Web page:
All homeowners are familiar with the silent home destroyer – the termite. Termites are dangerous to all types of homes because they feed on dead trees and plants and other forms of cellulose. For many, this means that termites may target their homes. Each year, termites chew their way to billions of dollars’ worth of home damage. In many cases, homeowners may not be aware of a termite infestation until it’s too late.
There are three main types of termites: subterranean, drywood, and dampwood. Each of these main types has several more specialized species. It is important to identify which type of termite is present in the home. While all termites live in “social” colonies, different types have varying nesting, feeding, and reproductive habits that play a role in proper termite management.
Subterranean termites are the most common and destructive type of termite in the United States. These termites typically live in the soil or in moist, secluded areas above the soil. Subterranean termites are the only type of termite with a true caste system consisting of reproductive termites, workers, and soldiers. Reproductives focus on reproducing, workers focus on building shelter and finding food for the colony, and soldiers focus on defending the colony from intruders like ants and other termites.
One of the telltale signs of a subterranean termite infestation is the presence of mud tubes outside the home or on areas such as foundation slabs and crawl spaces. Mud tubes, also called shelter tubes, are built by worker termites to provide shelter as they travel back and forth outside the colony for food. These mud tubes are made of components like dirt, wood bits, termite saliva, and termite fecal matter.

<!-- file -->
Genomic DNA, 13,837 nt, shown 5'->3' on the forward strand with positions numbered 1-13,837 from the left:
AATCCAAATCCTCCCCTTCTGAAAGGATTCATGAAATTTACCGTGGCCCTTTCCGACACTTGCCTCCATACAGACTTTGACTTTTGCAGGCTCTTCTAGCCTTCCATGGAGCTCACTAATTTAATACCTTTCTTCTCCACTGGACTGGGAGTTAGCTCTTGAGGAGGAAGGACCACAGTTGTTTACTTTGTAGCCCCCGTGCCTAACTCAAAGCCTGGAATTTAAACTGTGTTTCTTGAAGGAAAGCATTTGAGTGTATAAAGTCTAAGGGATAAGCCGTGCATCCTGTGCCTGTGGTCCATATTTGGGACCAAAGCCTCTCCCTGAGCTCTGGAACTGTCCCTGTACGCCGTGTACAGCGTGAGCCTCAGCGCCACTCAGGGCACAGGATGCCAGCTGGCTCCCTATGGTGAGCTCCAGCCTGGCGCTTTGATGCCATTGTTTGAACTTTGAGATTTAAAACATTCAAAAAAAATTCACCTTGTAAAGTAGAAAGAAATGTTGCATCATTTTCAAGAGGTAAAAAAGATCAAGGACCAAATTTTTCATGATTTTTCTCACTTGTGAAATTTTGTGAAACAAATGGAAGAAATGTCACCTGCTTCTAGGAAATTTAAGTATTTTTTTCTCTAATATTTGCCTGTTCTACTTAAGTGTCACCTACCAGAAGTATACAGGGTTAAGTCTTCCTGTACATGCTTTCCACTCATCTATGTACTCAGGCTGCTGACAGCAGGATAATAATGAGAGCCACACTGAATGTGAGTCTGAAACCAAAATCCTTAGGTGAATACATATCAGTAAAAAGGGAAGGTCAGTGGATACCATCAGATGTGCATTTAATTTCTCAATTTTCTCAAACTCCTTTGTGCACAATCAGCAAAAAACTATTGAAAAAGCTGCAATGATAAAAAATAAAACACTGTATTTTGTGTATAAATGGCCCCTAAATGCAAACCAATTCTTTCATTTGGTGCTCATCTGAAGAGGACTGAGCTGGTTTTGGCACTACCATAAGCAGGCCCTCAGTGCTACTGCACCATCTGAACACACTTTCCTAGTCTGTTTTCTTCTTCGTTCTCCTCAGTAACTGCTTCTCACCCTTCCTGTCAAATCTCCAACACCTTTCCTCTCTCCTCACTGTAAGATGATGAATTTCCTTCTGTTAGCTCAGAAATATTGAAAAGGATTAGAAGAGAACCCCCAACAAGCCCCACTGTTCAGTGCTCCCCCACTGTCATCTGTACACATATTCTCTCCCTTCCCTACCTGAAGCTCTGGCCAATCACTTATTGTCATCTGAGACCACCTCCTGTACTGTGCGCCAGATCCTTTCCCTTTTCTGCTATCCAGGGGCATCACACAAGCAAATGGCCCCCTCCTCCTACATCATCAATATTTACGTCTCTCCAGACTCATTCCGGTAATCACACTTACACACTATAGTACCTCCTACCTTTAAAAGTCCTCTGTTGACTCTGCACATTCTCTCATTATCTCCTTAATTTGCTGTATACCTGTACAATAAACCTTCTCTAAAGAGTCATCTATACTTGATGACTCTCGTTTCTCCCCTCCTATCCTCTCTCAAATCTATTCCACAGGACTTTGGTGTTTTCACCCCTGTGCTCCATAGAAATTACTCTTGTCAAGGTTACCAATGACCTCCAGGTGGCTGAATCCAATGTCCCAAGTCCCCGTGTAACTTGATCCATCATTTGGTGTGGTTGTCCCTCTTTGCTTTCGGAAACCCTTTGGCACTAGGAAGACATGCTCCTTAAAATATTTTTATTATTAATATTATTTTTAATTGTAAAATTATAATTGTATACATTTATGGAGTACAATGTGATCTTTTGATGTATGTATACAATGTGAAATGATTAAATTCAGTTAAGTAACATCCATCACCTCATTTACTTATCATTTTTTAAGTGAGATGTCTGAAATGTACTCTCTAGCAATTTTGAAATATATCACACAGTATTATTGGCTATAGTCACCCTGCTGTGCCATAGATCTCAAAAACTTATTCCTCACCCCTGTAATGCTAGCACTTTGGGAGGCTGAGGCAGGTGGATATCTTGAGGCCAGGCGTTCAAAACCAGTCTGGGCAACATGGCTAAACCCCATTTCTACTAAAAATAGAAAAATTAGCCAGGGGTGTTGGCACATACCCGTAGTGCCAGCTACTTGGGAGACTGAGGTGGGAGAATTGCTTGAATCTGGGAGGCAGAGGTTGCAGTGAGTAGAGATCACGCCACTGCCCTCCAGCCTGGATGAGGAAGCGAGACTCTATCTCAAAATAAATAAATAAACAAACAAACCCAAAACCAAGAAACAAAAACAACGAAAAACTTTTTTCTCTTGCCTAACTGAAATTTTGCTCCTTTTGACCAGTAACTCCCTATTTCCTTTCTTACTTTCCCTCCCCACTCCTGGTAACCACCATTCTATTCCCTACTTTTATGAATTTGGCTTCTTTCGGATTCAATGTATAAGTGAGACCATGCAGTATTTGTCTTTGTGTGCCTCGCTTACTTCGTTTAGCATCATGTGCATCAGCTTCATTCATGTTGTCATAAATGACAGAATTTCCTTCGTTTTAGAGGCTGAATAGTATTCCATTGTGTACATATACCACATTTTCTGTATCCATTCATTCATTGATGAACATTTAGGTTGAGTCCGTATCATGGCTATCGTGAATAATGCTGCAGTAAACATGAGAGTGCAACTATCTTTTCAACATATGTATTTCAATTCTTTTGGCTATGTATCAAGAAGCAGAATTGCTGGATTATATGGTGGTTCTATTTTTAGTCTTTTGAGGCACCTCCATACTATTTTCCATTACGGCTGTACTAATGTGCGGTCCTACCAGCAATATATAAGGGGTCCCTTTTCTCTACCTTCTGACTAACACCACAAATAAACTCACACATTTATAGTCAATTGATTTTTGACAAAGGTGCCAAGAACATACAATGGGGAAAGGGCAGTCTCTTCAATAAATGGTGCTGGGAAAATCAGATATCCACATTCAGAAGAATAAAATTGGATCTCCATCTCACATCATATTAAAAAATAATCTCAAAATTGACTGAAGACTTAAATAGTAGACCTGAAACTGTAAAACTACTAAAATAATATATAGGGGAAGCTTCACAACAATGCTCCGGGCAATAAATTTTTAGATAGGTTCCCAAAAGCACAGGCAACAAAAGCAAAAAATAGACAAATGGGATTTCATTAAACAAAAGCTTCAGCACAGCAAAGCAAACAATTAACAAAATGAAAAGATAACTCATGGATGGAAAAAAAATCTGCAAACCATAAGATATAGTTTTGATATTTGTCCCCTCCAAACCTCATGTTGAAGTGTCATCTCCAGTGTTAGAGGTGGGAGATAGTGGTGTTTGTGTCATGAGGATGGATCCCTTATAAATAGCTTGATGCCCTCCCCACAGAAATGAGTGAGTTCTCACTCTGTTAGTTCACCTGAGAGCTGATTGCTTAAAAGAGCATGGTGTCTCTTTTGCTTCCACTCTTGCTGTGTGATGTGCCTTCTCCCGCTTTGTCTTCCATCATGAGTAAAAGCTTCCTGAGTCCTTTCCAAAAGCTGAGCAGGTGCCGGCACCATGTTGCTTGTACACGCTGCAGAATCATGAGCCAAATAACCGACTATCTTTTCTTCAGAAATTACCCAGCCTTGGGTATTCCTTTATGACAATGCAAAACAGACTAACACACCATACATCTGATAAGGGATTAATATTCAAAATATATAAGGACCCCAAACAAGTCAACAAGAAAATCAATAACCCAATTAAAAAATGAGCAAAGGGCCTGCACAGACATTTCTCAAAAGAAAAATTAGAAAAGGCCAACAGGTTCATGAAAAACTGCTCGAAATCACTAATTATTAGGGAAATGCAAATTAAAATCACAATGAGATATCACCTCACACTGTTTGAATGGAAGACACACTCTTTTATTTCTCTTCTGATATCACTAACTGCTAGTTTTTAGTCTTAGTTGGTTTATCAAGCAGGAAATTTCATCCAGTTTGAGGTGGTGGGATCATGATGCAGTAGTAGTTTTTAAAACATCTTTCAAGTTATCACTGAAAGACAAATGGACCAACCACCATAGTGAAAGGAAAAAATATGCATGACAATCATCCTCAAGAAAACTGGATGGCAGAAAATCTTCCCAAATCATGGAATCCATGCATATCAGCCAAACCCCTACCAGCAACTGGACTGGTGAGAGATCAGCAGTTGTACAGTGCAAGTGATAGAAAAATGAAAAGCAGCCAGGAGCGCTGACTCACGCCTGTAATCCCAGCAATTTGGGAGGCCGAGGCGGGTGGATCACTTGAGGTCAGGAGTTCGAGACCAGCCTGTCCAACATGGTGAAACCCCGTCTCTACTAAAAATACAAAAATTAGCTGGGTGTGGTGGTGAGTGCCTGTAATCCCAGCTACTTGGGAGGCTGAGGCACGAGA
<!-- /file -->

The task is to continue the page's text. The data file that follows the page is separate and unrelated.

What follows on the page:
As indicated by the name, drywood termites live and feed deep inside in sound, dry wood. Drywood termites are the second most common type of termite after the subterranean termite. Drywood termite colonies are typically smaller than subterranean termite colonies. A telltale sign of drywood termites is the presence of feces pellets that are discarded through “kick holes” made in a building’s wood. The pellets will collect over time, and have a distinct shape. A pest control professional can help to identify the presence of drywood termites and these characteristic feces pellets.
Dampwood termites make their home in damp and sometimes decaying wood. Unlike subterranean and drywood termites, they do not nest in soil or dry wood. These termites are significantly larger than subterranean termites. Due to the need for moist wood, it is important to help prevent dampwood termite infestation by avoiding moisture in and around the home. Roof or siding leaks, plumbing issues, and wood that touches the ground should all be tended to accordingly.
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